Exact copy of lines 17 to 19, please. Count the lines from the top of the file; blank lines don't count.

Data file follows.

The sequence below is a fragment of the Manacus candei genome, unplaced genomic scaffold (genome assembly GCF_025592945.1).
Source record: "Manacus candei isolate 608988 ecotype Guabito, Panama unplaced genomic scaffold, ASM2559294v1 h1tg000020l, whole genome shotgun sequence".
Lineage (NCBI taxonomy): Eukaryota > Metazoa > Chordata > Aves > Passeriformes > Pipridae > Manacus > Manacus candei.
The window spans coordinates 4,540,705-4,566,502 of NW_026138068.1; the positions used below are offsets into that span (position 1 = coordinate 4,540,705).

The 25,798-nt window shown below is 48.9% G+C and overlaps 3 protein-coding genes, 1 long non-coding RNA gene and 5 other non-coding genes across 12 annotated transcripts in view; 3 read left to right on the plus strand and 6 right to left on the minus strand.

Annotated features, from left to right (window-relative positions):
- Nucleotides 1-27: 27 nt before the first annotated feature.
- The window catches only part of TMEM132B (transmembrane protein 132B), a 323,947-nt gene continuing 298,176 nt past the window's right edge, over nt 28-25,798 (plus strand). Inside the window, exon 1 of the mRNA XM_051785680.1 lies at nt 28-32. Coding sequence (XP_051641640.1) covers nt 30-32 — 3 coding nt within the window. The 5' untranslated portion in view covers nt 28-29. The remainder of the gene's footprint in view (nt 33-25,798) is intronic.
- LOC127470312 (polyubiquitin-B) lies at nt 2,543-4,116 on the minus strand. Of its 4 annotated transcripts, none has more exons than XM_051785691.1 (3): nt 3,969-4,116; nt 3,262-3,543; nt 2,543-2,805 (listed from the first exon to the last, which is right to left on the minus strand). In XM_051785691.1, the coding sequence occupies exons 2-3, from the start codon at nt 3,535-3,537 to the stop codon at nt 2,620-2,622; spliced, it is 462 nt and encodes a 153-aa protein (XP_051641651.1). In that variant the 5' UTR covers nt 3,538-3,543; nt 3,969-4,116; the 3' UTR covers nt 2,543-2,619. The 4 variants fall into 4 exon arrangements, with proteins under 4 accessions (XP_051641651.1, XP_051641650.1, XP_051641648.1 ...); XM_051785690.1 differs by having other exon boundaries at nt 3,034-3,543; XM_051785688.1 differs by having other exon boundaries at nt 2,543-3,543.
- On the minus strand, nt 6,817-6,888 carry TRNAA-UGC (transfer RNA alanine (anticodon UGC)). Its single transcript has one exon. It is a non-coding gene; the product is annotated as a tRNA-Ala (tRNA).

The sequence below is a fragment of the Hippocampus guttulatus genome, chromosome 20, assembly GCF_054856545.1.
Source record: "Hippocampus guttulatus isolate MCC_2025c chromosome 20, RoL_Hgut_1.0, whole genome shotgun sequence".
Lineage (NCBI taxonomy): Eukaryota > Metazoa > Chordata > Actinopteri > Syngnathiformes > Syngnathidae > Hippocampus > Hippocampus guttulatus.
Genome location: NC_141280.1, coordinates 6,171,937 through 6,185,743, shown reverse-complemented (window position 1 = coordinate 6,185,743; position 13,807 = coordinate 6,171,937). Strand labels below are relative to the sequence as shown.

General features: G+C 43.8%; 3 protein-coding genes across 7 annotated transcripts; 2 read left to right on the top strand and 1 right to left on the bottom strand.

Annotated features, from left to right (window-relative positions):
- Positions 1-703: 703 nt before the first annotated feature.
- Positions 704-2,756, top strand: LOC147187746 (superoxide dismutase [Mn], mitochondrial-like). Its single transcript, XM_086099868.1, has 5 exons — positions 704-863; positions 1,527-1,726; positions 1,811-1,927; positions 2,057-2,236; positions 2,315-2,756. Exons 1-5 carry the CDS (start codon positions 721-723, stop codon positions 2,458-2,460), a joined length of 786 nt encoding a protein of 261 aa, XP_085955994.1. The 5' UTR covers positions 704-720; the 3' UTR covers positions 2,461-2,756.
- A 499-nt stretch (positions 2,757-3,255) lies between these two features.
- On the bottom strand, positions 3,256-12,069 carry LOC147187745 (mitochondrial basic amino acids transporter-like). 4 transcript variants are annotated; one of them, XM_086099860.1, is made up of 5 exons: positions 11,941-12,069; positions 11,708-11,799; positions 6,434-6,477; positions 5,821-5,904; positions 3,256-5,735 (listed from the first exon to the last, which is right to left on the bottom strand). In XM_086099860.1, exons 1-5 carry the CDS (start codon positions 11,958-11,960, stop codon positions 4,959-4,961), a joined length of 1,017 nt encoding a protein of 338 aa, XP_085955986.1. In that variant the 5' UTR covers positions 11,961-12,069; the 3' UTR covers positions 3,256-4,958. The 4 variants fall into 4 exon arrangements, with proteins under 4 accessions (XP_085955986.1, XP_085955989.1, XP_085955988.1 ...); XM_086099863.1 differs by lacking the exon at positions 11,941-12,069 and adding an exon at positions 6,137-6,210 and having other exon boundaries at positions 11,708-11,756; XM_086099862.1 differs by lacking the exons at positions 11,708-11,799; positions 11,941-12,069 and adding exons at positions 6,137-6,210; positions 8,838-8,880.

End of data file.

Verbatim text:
- Positions 1-703: 703 nt before the first annotated feature.
- Positions 704-2,756, top strand: LOC147187746 (superoxide dismutase [Mn], mitochondrial-like). Its single transcript, XM_086099868.1, has 5 exons — positions 704-863; positions 1,527-1,726; positions 1,811-1,927; positions 2,057-2,236; positions 2,315-2,756. Exons 1-5 carry the CDS (start codon positions 721-723, stop codon positions 2,458-2,460), a joined length of 786 nt encoding a protein of 261 aa, XP_085955994.1. The 5' UTR covers positions 704-720; the 3' UTR covers positions 2,461-2,756.
- A 499-nt stretch (positions 2,757-3,255) lies between these two features.